I am completing my family tree and would love to find some information for my grandfather’s brothers. The only thing I know is that he lived in a place called Tarpots in England. I have had no luck so far in my search until I found this site. I would gladly accept any help anyone can provide.  We know he has daughters, and his wife we believe is named Nell. We believe he was born in 1919 although some family members believe 1910. His mother was Mary Elizabeth McDonald (they called her Minnie – born 1884 in a place called Burnt Islands Newfoundland. ) and his father was Michael Walsh born Dec. 1877 in a place called Fleur de Lys, Newfoundland. His father and mother were married June 7 1901. His father died in 1954. His mother died in in 1938. His siblings are John Louis Walsh, Edward Walsh (Ned), Agatha Bailey, Mary Francis (Anne) Barry, Michael (Mick) Walsh, Bernard Walsh, Gregory Walsh, Bartholomew Walsh and Ellen (Nellie) Reardon. Some of my family believe he died in Dorset, England. If there is anyone who can help, please add a comment at the bottom of this page.

    Thank you! 

    By Margie Lewis (25/04/2016)
  • Thanks Mike for mentioning the air raid shelter in Rushbottom Lane and the fact that it was later converted into a public convenience. I was beginning to think I was the only one who remembered these toilets. As a further update, I worked at Atlas Express for a number of years at this site, these toilets now being included as part of their yard, were adapted further to become the gatehouse/security office for the company. So what had been originally constructed as an air raid shelter to protect people from the Germans, was fully utilised right through to its destruction by Germans (Aldi). Laughable really ?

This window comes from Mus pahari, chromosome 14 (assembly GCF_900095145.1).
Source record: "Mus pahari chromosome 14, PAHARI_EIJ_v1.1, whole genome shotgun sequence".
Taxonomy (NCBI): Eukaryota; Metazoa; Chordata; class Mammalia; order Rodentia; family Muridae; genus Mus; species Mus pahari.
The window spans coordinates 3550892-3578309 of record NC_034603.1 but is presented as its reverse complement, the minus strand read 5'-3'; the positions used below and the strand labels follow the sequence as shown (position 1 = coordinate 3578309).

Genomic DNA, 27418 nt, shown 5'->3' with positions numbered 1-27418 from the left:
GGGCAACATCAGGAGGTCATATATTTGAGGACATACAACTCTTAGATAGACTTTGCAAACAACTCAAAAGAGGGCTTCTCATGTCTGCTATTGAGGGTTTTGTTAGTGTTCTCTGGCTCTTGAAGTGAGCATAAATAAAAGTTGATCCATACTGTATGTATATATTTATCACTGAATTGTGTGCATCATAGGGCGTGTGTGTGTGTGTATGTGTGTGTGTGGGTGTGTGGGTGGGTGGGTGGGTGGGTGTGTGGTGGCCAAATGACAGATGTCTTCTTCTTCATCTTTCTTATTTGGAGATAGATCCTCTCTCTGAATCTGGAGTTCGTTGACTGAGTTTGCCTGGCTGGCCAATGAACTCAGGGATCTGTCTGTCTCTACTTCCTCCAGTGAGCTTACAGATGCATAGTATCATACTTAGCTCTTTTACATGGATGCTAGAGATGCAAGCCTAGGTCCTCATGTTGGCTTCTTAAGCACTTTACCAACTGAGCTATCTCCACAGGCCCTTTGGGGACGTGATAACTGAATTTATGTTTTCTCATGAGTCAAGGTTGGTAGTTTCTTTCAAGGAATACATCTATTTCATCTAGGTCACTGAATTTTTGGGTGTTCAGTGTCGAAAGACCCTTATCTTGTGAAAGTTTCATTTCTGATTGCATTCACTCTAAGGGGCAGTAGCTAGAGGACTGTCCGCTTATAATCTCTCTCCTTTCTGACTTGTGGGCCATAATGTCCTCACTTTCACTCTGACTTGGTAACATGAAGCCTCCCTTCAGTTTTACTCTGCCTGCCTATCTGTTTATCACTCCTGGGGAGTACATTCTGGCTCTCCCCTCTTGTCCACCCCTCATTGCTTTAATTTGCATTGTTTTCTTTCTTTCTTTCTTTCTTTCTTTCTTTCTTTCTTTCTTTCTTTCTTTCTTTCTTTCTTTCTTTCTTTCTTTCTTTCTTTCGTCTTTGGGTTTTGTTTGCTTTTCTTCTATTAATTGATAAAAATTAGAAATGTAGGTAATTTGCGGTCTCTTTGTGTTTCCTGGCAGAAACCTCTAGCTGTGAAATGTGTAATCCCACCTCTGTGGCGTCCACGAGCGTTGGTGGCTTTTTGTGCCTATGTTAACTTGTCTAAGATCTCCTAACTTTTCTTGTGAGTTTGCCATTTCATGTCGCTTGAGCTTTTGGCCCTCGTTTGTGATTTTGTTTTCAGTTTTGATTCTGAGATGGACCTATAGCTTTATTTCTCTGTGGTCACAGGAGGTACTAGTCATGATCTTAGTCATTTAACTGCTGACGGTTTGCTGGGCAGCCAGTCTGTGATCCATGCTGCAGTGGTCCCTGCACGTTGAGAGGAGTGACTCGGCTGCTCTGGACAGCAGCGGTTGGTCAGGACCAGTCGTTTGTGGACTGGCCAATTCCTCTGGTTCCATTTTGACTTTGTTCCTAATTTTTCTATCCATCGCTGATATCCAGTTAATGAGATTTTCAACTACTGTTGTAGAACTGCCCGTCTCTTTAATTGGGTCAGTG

By Don Joy (30/10/2015)
  • I have lived in Rushbottom Lane all my life.  

    There was an air raid shelter where the Aldi supermarket now stands.  I remember being taken there to sleep when a bad air raid was taking place as the Anderson shelter which was half buried in our back garden was always full of water and unusable.    We later had a Morrison shelter in my bedroom, as this took up almost all the room I always had to sleep in it.

    The Air Raid Shelter in Rushbottom Lane was later converted into Public Toilets which were demolished when the DIY store was built.

    There was another identical Air Raid Shelter in Lambeth Road, after the war this was purchased by a builder Frank Mount who built a house onto the side of it.  The shelter then became the garage after having the end wall knocked down. This took some doing as it was 18 inch solid brickwork with a thick reinforced concrete roof.

    By Mike Street (30/03/2015)
  • My family moved to London Road Tarpots, from Clarence Road in Benfleet, in 1951 we lived in a house called Barradine.

    My two brothers Roger and Martin Stevenson were both working and I was still at Benfleet Primary School. My brothers, with their friends, used to organize dances in the back room of the Tarpots Public House, which were very well attended.

    When I was about 12 I did a paper round, for which I got paid 9/6d a week, which I then used to go roller skating on Southend pier.

    My father was a builder F.B.Stevenson, and indeed built many houses in the area and also on Canvey.

    I remember my father taking me up on the downs to see the floods in 1953, which was a terrible sight.

    We moved from Essex when I was 15 but still have very happy memories of Benfleet,and I still tell everyone I am an Essex girl.

    Some of my memories are fading a little, but reading all about Benfleet in the B C A does help to keep me in touch, so thank you one and all. 

    Janet Pain Nee Stevenson

    By Janet Pain (09/03/2014)